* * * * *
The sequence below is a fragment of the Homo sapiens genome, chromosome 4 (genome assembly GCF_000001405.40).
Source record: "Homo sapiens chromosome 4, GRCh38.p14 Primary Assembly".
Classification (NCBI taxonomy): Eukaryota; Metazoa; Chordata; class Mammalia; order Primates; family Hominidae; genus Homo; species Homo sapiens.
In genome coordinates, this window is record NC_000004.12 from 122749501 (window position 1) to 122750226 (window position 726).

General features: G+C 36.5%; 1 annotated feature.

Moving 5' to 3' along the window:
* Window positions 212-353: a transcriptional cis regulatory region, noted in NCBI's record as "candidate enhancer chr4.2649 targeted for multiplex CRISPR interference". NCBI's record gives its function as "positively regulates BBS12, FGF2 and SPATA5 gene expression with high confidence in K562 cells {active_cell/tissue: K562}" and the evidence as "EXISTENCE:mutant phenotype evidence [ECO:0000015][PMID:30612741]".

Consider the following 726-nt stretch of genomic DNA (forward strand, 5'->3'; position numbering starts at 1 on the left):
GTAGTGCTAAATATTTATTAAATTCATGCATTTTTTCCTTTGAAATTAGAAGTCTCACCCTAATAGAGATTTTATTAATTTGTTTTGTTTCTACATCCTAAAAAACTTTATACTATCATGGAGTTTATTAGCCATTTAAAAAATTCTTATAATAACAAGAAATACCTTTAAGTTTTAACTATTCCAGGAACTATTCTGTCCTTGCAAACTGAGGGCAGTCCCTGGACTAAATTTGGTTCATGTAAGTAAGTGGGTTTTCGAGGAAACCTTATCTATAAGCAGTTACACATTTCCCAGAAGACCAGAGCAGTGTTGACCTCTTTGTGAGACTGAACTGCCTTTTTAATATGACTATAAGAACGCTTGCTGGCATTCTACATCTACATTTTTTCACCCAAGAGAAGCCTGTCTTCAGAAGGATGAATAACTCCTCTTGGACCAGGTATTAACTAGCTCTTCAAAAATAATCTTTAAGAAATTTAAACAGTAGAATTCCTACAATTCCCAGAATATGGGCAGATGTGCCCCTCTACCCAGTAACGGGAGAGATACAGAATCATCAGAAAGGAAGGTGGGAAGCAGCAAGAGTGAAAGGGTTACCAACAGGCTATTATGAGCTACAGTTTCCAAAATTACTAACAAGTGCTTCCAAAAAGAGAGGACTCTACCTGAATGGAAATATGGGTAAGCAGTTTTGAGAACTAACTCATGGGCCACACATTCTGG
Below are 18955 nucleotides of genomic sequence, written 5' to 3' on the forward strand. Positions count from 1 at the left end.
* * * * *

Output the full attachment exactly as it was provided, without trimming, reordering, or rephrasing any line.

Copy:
The sequence below is a fragment of the Homo sapiens genome, chromosome 4 (genome assembly GCF_000001405.40).
Source record: "Homo sapiens chromosome 4, GRCh38.p14 Primary Assembly".
Classification (NCBI taxonomy): Eukaryota; Metazoa; Chordata; class Mammalia; order Primates; family Hominidae; genus Homo; species Homo sapiens.
In genome coordinates, this window is record NC_000004.12 from 122749501 (window position 1) to 122750226 (window position 726).

General features: G+C 36.5%; 1 annotated feature.

Moving 5' to 3' along the window:
* Window positions 212-353: a transcriptional cis regulatory region, noted in NCBI's record as "candidate enhancer chr4.2649 targeted for multiplex CRISPR interference". NCBI's record gives its function as "positively regulates BBS12, FGF2 and SPATA5 gene expression with high confidence in K562 cells {active_cell/tissue: K562}" and the evidence as "EXISTENCE:mutant phenotype evidence [ECO:0000015][PMID:30612741]".

Consider the following 726-nt stretch of genomic DNA (forward strand, 5'->3'; position numbering starts at 1 on the left):
GTAGTGCTAAATATTTATTAAATTCATGCATTTTTTCCTTTGAAATTAGAAGTCTCACCCTAATAGAGATTTTATTAATTTGTTTTGTTTCTACATCCTAAAAAACTTTATACTATCATGGAGTTTATTAGCCATTTAAAAAATTCTTATAATAACAAGAAATACCTTTAAGTTTTAACTATTCCAGGAACTATTCTGTCCTTGCAAACTGAGGGCAGTCCCTGGACTAAATTTGGTTCATGTAAGTAAGTGGGTTTTCGAGGAAACCTTATCTATAAGCAGTTACACATTTCCCAGAAGACCAGAGCAGTGTTGACCTCTTTGTGAGACTGAACTGCCTTTTTAATATGACTATAAGAACGCTTGCTGGCATTCTACATCTACATTTTTTCACCCAAGAGAAGCCTGTCTTCAGAAGGATGAATAACTCCTCTTGGACCAGGTATTAACTAGCTCTTCAAAAATAATCTTTAAGAAATTTAAACAGTAGAATTCCTACAATTCCCAGAATATGGGCAGATGTGCCCCTCTACCCAGTAACGGGAGAGATACAGAATCATCAGAAAGGAAGGTGGGAAGCAGCAAGAGTGAAAGGGTTACCAACAGGCTATTATGAGCTACAGTTTCCAAAATTACTAACAAGTGCTTCCAAAAAGAGAGGACTCTACCTGAATGGAAATATGGGTAAGCAGTTTTGAGAACTAACTCATGGGCCACACATTCTGG
Below are 18955 nucleotides of genomic sequence, written 5' to 3' on the forward strand. Positions count from 1 at the left end.